Renewable Energy Conference
The Oregon Wave Energy Trust is hosting the 3rd annual Ocean Renewable Energy Conference in Coos Bay next month on Sept. 25 & 26. The conference will cover all aspects of wave energy project development, as well as involve community leaders, developers, utilities, and regulators working to create a national model for ocean energy.
The conference will be held at the Mill Convention Center in Coos Bay, and the conference price is $150.
Campus scientists are set to go with a new test buoy that's about to hit the waters off the Oregon Coast.
When you get a room full of politicians, they usually do the talking. Tuesday at OSU, they asked the questions and learned about the latest in a new power source that someday could equal the hydro-electric dams in the Northwest.
Lawmakers are learning about wave energy test beds and "Sea Beav 1." OSU scientists have been researching wave energy for ten years.
The vision is for a system of buoys off the West Coast with equipment inside that generates electrical power. They're not talking about a token amount.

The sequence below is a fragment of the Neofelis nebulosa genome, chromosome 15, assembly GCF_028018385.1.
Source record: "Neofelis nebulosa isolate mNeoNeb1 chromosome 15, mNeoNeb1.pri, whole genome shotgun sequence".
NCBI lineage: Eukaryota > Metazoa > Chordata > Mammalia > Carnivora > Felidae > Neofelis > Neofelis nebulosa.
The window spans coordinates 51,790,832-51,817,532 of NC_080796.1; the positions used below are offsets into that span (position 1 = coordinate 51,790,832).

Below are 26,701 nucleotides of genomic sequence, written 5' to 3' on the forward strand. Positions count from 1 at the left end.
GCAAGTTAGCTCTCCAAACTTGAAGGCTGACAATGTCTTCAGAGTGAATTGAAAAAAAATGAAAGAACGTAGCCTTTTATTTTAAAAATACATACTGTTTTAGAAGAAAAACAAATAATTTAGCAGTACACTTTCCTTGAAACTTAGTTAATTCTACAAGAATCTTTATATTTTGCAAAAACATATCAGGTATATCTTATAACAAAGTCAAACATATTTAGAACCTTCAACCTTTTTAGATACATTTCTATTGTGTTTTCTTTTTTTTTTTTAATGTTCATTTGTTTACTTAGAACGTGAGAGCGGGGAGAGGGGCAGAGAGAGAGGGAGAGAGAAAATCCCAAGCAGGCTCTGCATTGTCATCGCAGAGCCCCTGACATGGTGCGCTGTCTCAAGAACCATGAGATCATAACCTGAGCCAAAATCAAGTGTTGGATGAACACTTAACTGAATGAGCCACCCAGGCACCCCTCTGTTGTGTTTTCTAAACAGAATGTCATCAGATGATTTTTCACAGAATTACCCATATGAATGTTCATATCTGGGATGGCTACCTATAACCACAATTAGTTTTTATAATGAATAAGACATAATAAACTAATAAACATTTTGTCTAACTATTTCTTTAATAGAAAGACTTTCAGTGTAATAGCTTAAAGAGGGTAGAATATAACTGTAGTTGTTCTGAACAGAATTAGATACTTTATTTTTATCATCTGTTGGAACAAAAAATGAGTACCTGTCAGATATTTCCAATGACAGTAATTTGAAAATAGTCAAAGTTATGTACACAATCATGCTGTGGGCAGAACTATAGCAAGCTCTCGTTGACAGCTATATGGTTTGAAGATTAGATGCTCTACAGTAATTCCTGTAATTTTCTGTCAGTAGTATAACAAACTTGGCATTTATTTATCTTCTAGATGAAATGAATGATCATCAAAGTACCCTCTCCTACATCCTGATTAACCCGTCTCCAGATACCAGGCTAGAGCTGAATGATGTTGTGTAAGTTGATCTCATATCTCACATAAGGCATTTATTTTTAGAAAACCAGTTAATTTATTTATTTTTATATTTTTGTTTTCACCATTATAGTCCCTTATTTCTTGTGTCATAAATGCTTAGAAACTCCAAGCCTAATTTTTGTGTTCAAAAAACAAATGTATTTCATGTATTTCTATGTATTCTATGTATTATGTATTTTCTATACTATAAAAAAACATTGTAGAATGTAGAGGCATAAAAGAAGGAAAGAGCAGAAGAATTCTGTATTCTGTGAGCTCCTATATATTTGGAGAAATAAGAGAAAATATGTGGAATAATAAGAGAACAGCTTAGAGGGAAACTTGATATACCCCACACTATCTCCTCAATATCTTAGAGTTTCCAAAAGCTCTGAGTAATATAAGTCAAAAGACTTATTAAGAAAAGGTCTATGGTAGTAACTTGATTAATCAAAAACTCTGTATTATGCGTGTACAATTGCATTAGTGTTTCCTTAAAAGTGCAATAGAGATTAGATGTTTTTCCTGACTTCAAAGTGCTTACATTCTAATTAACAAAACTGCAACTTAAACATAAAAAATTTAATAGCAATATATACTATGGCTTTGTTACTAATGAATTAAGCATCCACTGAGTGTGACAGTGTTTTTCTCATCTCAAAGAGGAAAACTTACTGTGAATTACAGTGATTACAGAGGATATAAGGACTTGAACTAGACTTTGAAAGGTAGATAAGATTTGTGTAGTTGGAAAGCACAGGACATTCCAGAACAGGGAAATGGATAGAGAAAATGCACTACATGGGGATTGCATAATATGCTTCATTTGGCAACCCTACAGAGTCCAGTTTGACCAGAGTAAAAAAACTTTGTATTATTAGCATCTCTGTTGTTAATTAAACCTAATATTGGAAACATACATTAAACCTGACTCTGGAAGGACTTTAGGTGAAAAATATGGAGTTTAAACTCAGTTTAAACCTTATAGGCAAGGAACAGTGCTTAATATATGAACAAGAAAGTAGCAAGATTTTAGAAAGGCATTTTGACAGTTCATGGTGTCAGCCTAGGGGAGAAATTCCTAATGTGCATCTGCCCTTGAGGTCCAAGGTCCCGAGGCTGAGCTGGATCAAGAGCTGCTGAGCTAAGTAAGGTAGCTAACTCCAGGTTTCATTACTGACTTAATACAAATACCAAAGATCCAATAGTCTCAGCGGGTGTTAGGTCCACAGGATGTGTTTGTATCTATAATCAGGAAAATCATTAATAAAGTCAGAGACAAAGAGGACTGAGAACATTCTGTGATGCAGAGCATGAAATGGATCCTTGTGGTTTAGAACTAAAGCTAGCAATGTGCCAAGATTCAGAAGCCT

"Our wave energy resource is about equivalent to our entire hydro resource," said Annette Von Jouanne, OSU Professor of Electrical Engineering.
Last summer, they tested a buoy dubbed "Sea Beav 1" off the coast near Newport. The next test buoy hits the water very soon in a joint venture between OSU and Columbia Power Technology.
"We have tremendous potential off the Oregon Coast. We have these waves that have been building up all the way across the Pacific," Von Jouanne said.
But it's not without controversy. Power buoy zones would conflict with fishing and crabbing areas. Commercial fishermen say this would affect their livelihoods.
Von Jouanne says it's going to take cooperation.
"For wave energy to be successful in the world's oceans, we need to collaborate with the industries, the people who are already successful in the world's oceans," said Von Jouanne.
However, with Governor Ted Kulongoski's push for renewable energy development, Oregon is being touted as the prime location for the nation's first commercial wave energy parks.
Experts at OSU say close to 11 percent of U.S. energy could someday be supplied by wave energy.
A proposed wave energy plant near Reedsport is still set to go. The first commercial power buoy will go on line next summer, with nine additional buoys the summer of 2010. Ocean Power Technologies is in charge of the development.